Oct. 23, 2012 — Apple served up a twofer in the tablet space today with its unveiling of the fourth-generation iPad and its brand-spanking-new little brother (or sister) the iPad mini. Given all the hullabaloo that the oft-rumored iPad mini has caused all year long, it’s only natural for people to be curious about it. So is Apple’s more petite iPad the little engine that could? And would you need to file your fingers in order to use it? Here’s a quick look at some of the key features of the tablet, which is available for pre-order on Oct. 26:
The screen size: Much of the buzz about the iPad mini had to do with its smaller size, particularly since Steve Jobs famously panned the merits of making a tablet that was smaller than the standard iPad’s 9.7-inch screen. In the iPad mini’s case, Apple has settled on a 7.9-inch screen as the optimal size for its new tablet. Unlike the iPhone 5’s controversial decision to increase its screen size by changing its dimensions in a way that caused apps to be letterboxed, the iPad mini is using a resolution of 1,024 x 768 — the same as the iPad 2. While this is great for users who hate having black bands on their screen, it’s especially good news for developers who don’t have to rejigger their apps to meet yet another change in resolution. Another advantage that comes with the smaller size is the ability to more comfortably hold the tablet with one hand. It’s chubbier than Google’s 7-inch Nexus 7 but actually a smidge less wide than the 7-inch Kindle Fire HD despite its bigger display thanks to the iPad mini’s thinner bezel. Display resolution is 163 pixels per inch compared to 264 pixels per inch for the iPad 3 and fourth-generation iPad and 326 pixels per inch for the iPhone 5. That isn’t quite “Retina display” territory but knowing Apple’s propensity for incremental upgrades, I wouldn’t be surprised if that shows up as a new feature for the iPad mini 2.
The brains: In addition to its non-Retina display, the iPad mini is also using Apple’s dual-core A5 chip. Sadly, this is a “last-gen” chip compared to the fourth-generation iPad’s A6X chip or even the third-generation iPad’s A5X chip. On the flip side, the older internals allow the iPad mini to maintain Apple’s standard 10-hour battery life.
The connector: Like the iPhone 5, the iPad mini is launching with the new Lightning connector. This means that you will have to get an adapter if you want it to work with your Apple-related peripherals that use the old connector, including speaker docks and the like.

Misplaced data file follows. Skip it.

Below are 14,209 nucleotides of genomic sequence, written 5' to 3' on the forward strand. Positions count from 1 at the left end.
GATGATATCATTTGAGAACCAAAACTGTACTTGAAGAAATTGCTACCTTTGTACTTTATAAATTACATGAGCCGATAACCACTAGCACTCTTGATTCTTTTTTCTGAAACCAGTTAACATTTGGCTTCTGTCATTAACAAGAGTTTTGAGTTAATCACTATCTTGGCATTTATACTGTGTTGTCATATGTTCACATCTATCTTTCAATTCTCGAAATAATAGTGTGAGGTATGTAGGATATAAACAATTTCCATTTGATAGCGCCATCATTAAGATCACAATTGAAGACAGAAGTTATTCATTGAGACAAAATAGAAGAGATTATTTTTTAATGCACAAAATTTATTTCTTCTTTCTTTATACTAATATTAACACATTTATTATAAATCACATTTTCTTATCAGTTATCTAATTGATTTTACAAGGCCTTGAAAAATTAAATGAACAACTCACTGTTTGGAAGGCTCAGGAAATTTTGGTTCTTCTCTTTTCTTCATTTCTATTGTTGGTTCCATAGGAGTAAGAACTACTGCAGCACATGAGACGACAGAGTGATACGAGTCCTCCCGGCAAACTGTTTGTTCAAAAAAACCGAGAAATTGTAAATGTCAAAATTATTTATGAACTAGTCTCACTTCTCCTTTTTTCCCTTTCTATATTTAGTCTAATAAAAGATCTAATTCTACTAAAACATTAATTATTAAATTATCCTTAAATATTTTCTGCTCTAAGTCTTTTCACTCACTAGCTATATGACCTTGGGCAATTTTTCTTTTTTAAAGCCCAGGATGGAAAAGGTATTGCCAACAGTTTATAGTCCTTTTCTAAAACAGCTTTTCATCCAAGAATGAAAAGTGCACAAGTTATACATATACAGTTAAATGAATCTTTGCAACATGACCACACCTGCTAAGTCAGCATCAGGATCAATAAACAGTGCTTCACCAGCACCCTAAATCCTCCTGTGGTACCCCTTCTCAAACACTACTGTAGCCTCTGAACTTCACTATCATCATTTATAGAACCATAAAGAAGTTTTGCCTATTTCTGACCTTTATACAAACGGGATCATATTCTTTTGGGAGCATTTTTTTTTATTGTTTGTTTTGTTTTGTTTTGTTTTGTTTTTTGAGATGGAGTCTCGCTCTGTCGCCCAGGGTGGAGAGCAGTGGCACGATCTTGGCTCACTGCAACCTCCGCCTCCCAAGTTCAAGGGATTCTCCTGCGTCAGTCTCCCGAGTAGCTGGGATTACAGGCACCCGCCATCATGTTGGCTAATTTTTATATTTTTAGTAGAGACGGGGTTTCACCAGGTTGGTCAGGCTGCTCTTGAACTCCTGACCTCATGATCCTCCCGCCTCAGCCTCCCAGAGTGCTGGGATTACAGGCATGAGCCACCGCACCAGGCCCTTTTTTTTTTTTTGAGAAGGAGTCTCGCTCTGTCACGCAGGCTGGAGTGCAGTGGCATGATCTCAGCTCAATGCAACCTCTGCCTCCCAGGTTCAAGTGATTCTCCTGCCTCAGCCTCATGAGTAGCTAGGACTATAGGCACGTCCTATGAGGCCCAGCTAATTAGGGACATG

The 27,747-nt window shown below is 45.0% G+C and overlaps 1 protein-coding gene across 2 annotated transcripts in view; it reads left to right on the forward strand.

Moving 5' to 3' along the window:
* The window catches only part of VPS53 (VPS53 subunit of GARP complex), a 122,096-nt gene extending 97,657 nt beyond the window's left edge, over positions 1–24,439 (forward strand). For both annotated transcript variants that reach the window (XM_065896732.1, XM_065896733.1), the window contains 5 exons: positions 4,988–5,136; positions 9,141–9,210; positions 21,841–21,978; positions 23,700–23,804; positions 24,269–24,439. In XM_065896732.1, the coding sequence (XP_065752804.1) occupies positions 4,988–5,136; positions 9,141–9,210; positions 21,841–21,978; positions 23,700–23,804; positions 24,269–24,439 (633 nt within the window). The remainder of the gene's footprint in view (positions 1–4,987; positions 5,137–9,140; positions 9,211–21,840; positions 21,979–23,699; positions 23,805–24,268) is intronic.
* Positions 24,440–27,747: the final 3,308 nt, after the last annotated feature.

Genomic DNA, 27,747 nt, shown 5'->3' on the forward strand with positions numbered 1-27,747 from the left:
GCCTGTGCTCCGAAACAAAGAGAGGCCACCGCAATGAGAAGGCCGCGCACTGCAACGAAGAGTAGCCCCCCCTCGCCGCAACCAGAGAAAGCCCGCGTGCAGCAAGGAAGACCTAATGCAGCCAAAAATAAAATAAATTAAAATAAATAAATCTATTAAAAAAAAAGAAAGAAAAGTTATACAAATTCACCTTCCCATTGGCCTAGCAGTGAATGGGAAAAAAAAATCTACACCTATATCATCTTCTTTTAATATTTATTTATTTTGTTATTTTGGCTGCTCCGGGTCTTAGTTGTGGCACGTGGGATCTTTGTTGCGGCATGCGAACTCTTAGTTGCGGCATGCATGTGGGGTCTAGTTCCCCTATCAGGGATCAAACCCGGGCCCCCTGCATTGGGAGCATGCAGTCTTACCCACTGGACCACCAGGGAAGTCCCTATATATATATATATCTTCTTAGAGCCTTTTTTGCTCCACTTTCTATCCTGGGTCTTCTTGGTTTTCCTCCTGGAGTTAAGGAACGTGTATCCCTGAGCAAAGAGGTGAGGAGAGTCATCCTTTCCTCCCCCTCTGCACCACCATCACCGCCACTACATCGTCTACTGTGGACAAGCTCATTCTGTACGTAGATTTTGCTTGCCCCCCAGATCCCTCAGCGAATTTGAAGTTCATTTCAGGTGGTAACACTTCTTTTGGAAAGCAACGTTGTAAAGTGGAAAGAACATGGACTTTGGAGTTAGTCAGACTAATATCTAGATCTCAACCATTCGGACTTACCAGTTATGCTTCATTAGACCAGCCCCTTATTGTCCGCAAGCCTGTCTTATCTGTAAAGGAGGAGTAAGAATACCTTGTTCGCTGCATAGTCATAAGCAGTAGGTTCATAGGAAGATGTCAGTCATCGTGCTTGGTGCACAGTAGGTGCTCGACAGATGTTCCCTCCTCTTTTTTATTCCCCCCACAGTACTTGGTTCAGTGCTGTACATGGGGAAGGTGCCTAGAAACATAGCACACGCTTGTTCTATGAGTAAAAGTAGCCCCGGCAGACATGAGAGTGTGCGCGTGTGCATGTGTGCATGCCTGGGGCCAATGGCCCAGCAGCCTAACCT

Wireless capability: Apple touted the iPad mini’s dual-band Wi-Fi, which the company claims is twice as fast as any previous-generation iPad. Since I don’t have a chance to test the device at this point, I’ll just have to take their word for it. I must say that as someone who’s had Wi-Fi issues with older iPads, any improvement on the tablet’s Wi-Fi capabilities is a good thing. The iPad mini is also LTE capable — provided you sign up for the requisite plan from a wireless provider. Participating carriers include AT&T, Sprint and Verizon.
Other features: As is now customary with Apple’s products, the iPad mini will launch in two colors: black and white. The front camera can take 1.2-megapixel photos and 720p video while the rear-facing camera takes 5-megapixel shots and can record 1080p video. Folks who like talking to a virtual assistant will be happy to know that the iPad mini is Siri-capable.
Pricing: The iPad mini starts out at $329 for the 16GB Wi-Fi-only model and goes all the way up to $659 for the 64GB model with Wi-Fi and LTE.
So there you have it — a quick rundown of the new iPad mini. Basically, this tablet is geared toward folks who like Apple’s tablet ecosystem but think the iPad is too big or even consumers who prefer a “mini” tablet that sports a bigger display than rivals such as the Nexus 7 and Kindle Fire HD. At the same time, the non-Retina display and older processor might make some people more likely to hold off for the next iteration, especially those who may have felt burned after buying an iPad 3 just earlier this year. If you don’t have a tablet yet and are in the market for a smaller Apple slate, then the iPad mini is certainly an option. Personally, though, I’m more inclined to wait for the next one, especially given how fast things change in the tech space.